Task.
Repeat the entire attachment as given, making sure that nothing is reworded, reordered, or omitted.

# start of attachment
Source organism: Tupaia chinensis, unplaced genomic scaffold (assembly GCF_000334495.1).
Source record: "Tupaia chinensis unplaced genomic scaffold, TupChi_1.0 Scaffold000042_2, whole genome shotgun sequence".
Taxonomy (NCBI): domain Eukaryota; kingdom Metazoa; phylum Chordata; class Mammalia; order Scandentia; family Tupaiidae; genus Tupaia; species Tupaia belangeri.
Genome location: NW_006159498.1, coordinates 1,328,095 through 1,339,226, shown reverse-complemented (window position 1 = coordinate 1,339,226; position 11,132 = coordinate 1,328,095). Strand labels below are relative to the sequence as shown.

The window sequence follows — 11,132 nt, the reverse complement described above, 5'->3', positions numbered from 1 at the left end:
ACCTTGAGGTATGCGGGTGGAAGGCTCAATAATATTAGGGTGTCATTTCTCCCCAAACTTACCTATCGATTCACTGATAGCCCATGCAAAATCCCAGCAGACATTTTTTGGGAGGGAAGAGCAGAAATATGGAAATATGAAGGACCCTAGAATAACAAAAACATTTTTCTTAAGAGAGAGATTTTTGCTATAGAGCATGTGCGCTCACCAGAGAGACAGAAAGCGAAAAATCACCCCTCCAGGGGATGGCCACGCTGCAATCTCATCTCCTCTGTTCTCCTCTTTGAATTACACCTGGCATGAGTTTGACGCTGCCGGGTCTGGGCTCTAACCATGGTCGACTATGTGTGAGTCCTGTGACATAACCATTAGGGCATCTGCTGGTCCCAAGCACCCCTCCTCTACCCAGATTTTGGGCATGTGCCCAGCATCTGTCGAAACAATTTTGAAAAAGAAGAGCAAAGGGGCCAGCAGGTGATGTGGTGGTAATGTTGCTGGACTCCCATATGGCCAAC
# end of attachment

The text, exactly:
Source organism: Tupaia chinensis, unplaced genomic scaffold (assembly GCF_000334495.1).
Source record: "Tupaia chinensis unplaced genomic scaffold, TupChi_1.0 Scaffold000042_2, whole genome shotgun sequence".
Taxonomy (NCBI): domain Eukaryota; kingdom Metazoa; phylum Chordata; class Mammalia; order Scandentia; family Tupaiidae; genus Tupaia; species Tupaia belangeri.
Genome location: NW_006159498.1, coordinates 1,328,095 through 1,339,226, shown reverse-complemented (window position 1 = coordinate 1,339,226; position 11,132 = coordinate 1,328,095). Strand labels below are relative to the sequence as shown.

The window sequence follows — 11,132 nt, the reverse complement described above, 5'->3', positions numbered from 1 at the left end:
ACCTTGAGGTATGCGGGTGGAAGGCTCAATAATATTAGGGTGTCATTTCTCCCCAAACTTACCTATCGATTCACTGATAGCCCATGCAAAATCCCAGCAGACATTTTTTGGGAGGGAAGAGCAGAAATATGGAAATATGAAGGACCCTAGAATAACAAAAACATTTTTCTTAAGAGAGAGATTTTTGCTATAGAGCATGTGCGCTCACCAGAGAGACAGAAAGCGAAAAATCACCCCTCCAGGGGATGGCCACGCTGCAATCTCATCTCCTCTGTTCTCCTCTTTGAATTACACCTGGCATGAGTTTGACGCTGCCGGGTCTGGGCTCTAACCATGGTCGACTATGTGTGAGTCCTGTGACATAACCATTAGGGCATCTGCTGGTCCCAAGCACCCCTCCTCTACCCAGATTTTGGGCATGTGCCCAGCATCTGTCGAAACAATTTTGAAAAAGAAGAGCAAAGGGGCCAGCAGGTGATGTGGTGGTAATGTTGCTGGACTCCCATATGGCCAAC